Therapy Everyday – NOW (Mindfulness for Busy People)

Today was incredibly busy; meeting my placement volunteer in Falkirk at 09:30, training new volunteers from 10:00 until 13:00, driving home to Cumbernauld to take Kermit for a walk, and then heading to Alloa to open the recovery café, where I will be staying until 21:00. I will be facilitating a SMART Recovery meeting at 19:00, which all adds up to today being an incredibly busy day and the perfect opportunity to try out a simple mindfulness tool.

I am not a devotee of mindfulness; I don’t hold it to be the answers to all of our ills, and in my experience a lot of the proponents of mindfulness who I come in contact with don’t appear to be applying the concepts of mindfulness correctly. I would qualify this by stating I would definitely not be an expert, and I 100% wouldn’t characterize myself as someone who is able to correctly apply the principles of mindfulness on a daily basis. I have enough awareness to say this in full confidence! That isn’t to say I don’t meditate and don’t practice mindfulness, because I do, sometimes. And sometimes it helps.

I found the technique ‘Mindfulness for Busy People’ on the Get Self Help website and I thought I would give this a try as its description is perfect for my situation today. Today I feel I am attempting to keep too many balls in the air, and this has the potential to spill over familiar feelings regarding being overwhelmed or my ability to cope. In order to address this, and hopefully allow myself to feel calmer and more resourceful, I will use the NOW tool.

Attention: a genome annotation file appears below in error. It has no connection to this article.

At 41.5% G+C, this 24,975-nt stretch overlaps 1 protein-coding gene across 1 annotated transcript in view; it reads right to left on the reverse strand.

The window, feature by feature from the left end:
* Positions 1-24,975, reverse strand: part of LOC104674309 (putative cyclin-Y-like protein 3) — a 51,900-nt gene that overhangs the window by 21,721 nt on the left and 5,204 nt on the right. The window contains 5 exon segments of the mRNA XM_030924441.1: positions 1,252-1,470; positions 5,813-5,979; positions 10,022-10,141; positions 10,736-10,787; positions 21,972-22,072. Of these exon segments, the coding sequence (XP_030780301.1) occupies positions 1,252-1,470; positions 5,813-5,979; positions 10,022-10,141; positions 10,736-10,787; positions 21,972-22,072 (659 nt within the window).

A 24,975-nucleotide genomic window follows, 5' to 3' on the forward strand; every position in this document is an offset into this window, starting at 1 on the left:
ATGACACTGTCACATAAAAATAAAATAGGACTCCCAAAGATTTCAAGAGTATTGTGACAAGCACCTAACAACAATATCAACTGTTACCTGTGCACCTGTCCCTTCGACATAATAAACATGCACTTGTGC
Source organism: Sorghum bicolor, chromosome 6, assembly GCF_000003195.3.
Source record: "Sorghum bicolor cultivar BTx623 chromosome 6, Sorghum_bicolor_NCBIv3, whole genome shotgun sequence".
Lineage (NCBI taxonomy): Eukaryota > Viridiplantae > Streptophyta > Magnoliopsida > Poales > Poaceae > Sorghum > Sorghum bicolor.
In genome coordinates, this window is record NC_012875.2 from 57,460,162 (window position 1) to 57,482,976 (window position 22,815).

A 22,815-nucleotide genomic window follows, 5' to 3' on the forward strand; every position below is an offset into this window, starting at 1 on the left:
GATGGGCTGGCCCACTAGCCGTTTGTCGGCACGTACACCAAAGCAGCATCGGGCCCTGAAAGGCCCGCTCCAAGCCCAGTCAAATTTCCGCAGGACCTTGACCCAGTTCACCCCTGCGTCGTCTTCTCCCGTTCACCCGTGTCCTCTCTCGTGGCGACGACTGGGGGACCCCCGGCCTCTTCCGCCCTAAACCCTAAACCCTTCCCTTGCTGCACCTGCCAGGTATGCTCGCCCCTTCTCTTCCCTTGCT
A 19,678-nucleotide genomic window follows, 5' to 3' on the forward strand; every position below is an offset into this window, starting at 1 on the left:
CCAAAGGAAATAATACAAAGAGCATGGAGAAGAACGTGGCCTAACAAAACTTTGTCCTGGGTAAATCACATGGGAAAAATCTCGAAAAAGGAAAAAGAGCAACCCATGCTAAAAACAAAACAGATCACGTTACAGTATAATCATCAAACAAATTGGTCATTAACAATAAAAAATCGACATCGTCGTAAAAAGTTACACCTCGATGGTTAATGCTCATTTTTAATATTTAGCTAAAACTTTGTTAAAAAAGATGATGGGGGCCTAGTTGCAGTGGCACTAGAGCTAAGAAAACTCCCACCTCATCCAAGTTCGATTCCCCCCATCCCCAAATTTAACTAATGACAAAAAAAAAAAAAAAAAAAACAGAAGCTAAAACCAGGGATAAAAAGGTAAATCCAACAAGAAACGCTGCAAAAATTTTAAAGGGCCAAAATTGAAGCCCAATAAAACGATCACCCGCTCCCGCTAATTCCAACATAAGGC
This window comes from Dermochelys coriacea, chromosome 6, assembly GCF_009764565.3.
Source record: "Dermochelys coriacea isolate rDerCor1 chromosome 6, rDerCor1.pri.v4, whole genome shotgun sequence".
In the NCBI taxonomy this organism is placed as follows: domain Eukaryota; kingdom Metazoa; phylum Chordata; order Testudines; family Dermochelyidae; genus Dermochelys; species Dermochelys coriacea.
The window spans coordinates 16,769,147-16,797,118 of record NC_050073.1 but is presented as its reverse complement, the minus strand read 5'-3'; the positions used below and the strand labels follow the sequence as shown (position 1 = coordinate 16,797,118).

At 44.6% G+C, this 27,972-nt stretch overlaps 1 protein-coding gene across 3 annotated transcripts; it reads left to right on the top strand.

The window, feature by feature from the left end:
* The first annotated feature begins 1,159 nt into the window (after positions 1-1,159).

As you can see, the tool seems pretty straight forward with some simple instructions.

  • For my activity, I chose to eat a bowl of cereal (a mixture of bran flakes, crunchy nut cornflakes and sugar free red fruit muesli)
  • I attempted to be in the moment, and really concentrated on what it is was like to eat my cereal; what could I hear, how did it feel, and what did it smell like? I have never sniffed my cereal before, I could smell the milk, and the fruit, and I could hear what my chewing sounded like from the inside. Well, kind of, I could hear chewing, and smell eating.
  • I began to drift, and thought about some exchanges I had earlier in the day with colleagues, while at the same time noticing how colourful the cereal looked. The colour of the red fruit really stood out against the milk.
  • I noticed that I was eating more slowly; I normally wolf my cereal down but it was noticeable to me that I was taking longer with my food than I might otherwise.

If I am evaluating how the simple mindfulness tool worked I have to say I am unsure really what impact it had on me, although I can say for certain that I probably enjoyed my cereal more than I normally would, and for the two minutes I was being mindful (actually three minutes, the time passed quickly and I never noticed) I didn’t notice any thoughts which might be stressful or anxiety provoking, so for those three minutes, I was calm.




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